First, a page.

Works included in the exhibition were created from 1948 to 1988. This time period is significant due to the cultural and historical changes that took part in the region during this time, such as the Second World War and the bombing of Darwin, as well as the exposure the artists received following the war. Anthropologists and collectors introduced the works of these artists to new audiences in Australia and internationally.


The rich, earthy tones of the works included in the exhibition are beautifully set-off against a simple white, black and gold backdrop. I also enjoyed the inclusion of the tools and materials the artists would have used to create these works, such as brushes made from a few strands of human hair, which are then attached to a short handle and used for crosshatching work. Narritjin Maymuru’s brush (or ‘marwat’ as he calls it) is also on display in the exhibition. Narritjin once explained that the hair used for the brush is taken from a young clan member’s forehead and each hair represents and idea or a thought.


“This exhibition challenges our notions of what Aboriginal barks are by presenting exquisite artistry, diverse palettes and innovative designs that are not popularly associated with barks…Most of the works have not been displayed in Australia before,” says said National Museum consultant curator, Wally Caruana. This exhibition is a beautiful tribute to Australian Indigenous history and culture.


Aboriginal and Torres Strait Islander communities have managed Australia’s land, rivers and oceans for countless generations. Also at the National Museum of Australia, On Country: Connect, Work, Celebrate is an exhibition that explores the traditional methods these communities continue to use, as well as the contemporary techniques that have been applied as technology has advanced. The exhibition consists of approximately ninety photographs of over thirty-three communities that are managing feral animals, weeds, pollution, bushfire prevention and cultural and heritage sites. Many of the images included in the exhibition are photographs that were shortlisted from the 2010 and 2012 biennial photographic competitions run as part of the Australian government’s Indigenous Rangers program. “These beautiful photographs depict the unrivalled connection Indigenous people have to their Country and to the land generally – and how their unique cultural knowledge is applied to address contemporary environmental issues,” says National Museum curator, Barbara Paulson.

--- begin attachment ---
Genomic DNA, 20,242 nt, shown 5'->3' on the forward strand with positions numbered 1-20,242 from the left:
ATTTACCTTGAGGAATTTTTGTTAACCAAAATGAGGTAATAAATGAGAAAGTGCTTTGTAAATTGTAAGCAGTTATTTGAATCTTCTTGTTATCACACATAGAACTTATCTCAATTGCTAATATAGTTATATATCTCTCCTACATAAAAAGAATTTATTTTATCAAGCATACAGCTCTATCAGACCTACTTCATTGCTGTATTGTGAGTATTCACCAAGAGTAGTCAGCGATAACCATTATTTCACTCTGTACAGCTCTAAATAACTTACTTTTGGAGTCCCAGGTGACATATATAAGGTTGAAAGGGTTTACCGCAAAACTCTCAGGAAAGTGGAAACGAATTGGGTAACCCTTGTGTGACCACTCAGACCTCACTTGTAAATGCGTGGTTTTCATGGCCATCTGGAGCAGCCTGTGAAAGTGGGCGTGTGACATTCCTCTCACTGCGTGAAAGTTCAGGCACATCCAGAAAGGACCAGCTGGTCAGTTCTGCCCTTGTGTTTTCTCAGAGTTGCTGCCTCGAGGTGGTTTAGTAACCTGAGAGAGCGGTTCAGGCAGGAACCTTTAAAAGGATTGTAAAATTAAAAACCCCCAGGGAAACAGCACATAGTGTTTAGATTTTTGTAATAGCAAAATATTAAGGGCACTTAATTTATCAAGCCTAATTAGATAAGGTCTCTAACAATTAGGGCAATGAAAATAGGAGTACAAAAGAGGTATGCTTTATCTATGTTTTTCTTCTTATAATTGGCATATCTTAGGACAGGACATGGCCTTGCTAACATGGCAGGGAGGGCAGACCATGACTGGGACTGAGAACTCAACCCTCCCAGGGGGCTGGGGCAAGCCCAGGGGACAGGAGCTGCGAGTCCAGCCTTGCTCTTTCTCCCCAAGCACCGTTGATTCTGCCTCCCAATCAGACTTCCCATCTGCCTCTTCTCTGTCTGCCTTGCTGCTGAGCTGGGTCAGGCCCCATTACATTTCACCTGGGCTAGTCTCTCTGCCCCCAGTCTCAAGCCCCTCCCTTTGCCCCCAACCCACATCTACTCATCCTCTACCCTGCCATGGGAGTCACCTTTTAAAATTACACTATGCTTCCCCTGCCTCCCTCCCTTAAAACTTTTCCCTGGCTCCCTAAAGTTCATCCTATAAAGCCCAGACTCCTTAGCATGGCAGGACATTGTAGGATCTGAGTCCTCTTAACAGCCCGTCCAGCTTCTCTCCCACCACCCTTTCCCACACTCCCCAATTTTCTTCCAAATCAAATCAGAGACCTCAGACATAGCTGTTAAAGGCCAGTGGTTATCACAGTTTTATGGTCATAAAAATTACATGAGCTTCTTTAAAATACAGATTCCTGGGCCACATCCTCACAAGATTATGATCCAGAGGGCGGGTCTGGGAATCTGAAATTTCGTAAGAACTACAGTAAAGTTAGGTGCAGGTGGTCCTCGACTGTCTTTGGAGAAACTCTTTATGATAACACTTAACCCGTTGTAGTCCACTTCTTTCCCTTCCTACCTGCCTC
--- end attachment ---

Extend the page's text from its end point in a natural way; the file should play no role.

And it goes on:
I was particularly impressed by the diversity of images captured from a variety of regions throughout Australia. “Indigenous people are custodians of their lands for future generations and the photographs reveal how empowering this is for Indigenous communities,” says Paul House, Ngambri custodian from the Canberra region. Old Masters and On Country both run until 20 July 2014 at the National Museum of Australia.


A collection of works including contemporary paintings, photographs and objects have been brought together in National Library of Australia exhibition, Luminous World: Contemporary Art from the Wesfarmers Collection. Works have been drawn from the Westfarmers Collection and include a variety of pieces from renowned Australian and New Zealand artists including Brook Andrew, Paddy Bedford, Timothy Cook, Rosalie Gascoigne, Bill Henson, Rosemary Laing, Susan Norrie, Michael Riley, and Howard Taylor. Each of these artists explore the concept of light in different ways, including “the connection between the movements of the stars and the cycles of life on earth; and the diversity of cultural, mythic and spiritual ideas with which light has come to be associated”. Runs until 29 June at the National Library of Australia.


Courtney Symes is a Canberra-based writer, small business owner, and mother. When she’s not writing, you will find her enjoying a run around one of Canberra’s beautiful parks and seeking out Canberra’s best coffee and cheesecake haunts with the family.  Read more at